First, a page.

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Cadmium may speed bone loss in women.

Cadmium may speed bone loss in women

Cadmium exposure may speed bone loss in postmenopausal women and may be one factor leading to osteoporosis, a porous bone disease that afflicts about 20 million Americans. The new research may help explain the increased risk of osteoporosis faced by older, female smokers exposed to cigarette smoke, which contains cadmium.

Many factors contribute to osteoporosis, which frequently strikes women who experience a drop in estrogen due to menopause. Estrogen is the female sex hormone that, among other things, protects against bone loss. The body is constantly tearing down and rebuilding bone. Victims of osteoporosis lose more bone than they replace and eventually have such porous bones that normal activities can lead to a fracture.

Cadmium has been linked to postmenopausal bone disease in Japan, where women living in the Jintsu River basin developed a painful bone disease known as Itai-Itai (which means Ouch-Ouch). Epidemiologic studies in the 1960s pointed to cadmium as a causative factor. The women lived downstream from a zinc and lead mine that had dumped cadmium into the river water, which was used for drinking and irrigating rice paddies. Even though men, young women and children were exposed to the cadmium, 95 percent of Itai-Itai cases developed in post-menopausal Japanese women.

Maryka H. Bhattacharyya, a bio-chemist at the Argonne (Ill.) National Laboratory, and colleagues speculated that cadmium may accelerate bone loss in menopausal women who lack estrogen's protective effect. To test their theory, the research team developed an animal model. They fed female mice diets containing cadmium chloride at either 0.25, 5.0, or 50 parts per million (ppm). The 0.25 group received an amount of cadmium that is biologically equivalent to human environmental exposure. The 5.0 ppm mice got amounts roughly equal to that ingested by the Itai-Itai victims. Mice getting 50 ppm cadmium got 10 times the Japanese exposure. After one year, the mice either had their ovaries surgically removed to mimic the onset of menopause, or got a sham procedure in which the ovaries were left in place.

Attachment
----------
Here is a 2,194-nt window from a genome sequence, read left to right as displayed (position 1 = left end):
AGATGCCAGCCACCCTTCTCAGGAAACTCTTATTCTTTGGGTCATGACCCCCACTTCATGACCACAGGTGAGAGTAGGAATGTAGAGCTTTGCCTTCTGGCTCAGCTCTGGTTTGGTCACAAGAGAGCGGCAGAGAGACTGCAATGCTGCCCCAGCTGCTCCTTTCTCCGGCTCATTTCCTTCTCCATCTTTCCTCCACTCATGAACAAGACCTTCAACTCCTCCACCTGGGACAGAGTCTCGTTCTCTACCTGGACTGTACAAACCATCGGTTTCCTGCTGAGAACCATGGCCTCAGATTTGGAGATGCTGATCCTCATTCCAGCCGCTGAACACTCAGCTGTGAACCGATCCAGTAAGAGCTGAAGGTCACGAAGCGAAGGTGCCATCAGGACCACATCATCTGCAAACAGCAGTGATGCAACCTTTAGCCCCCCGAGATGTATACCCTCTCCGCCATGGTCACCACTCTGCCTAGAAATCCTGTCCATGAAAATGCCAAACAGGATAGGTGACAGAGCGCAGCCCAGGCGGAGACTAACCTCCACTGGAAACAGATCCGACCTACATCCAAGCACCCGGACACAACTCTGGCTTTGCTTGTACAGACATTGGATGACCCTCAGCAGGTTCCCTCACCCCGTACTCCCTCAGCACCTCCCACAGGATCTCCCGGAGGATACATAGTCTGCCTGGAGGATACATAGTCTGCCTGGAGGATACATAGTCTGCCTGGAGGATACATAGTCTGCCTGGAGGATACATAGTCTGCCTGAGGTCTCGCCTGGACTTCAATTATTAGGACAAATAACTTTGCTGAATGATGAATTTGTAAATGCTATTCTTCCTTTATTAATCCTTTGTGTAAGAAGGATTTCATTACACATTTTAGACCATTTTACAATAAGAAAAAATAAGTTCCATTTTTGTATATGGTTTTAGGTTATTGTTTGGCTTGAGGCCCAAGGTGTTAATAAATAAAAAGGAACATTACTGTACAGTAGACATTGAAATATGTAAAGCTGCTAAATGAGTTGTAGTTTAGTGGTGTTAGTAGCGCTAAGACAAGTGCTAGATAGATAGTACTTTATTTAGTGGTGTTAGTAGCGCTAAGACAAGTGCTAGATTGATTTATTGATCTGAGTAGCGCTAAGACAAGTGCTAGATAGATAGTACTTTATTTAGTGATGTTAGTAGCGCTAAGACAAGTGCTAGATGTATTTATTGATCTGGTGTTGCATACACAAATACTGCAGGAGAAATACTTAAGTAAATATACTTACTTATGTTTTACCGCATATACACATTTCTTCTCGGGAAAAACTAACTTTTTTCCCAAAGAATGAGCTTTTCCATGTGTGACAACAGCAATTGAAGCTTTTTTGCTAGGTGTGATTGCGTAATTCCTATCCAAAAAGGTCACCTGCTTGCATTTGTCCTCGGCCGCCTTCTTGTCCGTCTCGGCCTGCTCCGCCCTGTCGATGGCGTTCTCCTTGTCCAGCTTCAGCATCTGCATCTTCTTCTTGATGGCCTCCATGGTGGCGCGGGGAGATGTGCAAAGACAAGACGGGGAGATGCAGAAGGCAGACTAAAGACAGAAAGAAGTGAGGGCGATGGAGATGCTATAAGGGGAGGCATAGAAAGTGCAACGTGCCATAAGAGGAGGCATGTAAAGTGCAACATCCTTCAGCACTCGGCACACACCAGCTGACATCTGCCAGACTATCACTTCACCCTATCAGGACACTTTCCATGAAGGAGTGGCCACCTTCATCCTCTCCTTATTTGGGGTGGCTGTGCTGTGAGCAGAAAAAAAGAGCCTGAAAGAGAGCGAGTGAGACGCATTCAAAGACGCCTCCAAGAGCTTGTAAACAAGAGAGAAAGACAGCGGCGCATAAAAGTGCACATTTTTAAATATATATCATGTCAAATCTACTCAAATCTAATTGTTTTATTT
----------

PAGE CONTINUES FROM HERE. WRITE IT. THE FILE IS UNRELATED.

In the November PROCEEDINGS OF THE NATIONAL ACADEMY OF SCIENCES (Vol. 85, No. 22), the researchers report the 50 ppm cadmium diet caused "significant" bone loss in mice without ovaries. Calcium contents of the femurs and vertebrae of these mice were "strikingly lower than those of nearly all other groups," the authors report.

In a separate part of the study, the team bathed fetal rat bone in a medium that contained cadmium in amounts similar to that found in smokers' blood. The cadmium cultures showed a 70 percent loss of bone as compared with a 25 percent loss for control samples. The finding suggests cadmium directly stimulates bone loss.

The new finding provides a plausible explanation for the fact that female smokers experience more bone fractures and tooth loss than nonsmokers. Smoking is known to boost bone loss by decreasing estrogen levels, but Bhattacharyya's work suggests the cadmium in smoke enhances that effect.
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Author:Fackelmann, Kathy A.
Publication:Science News
Date:Dec 3, 1988
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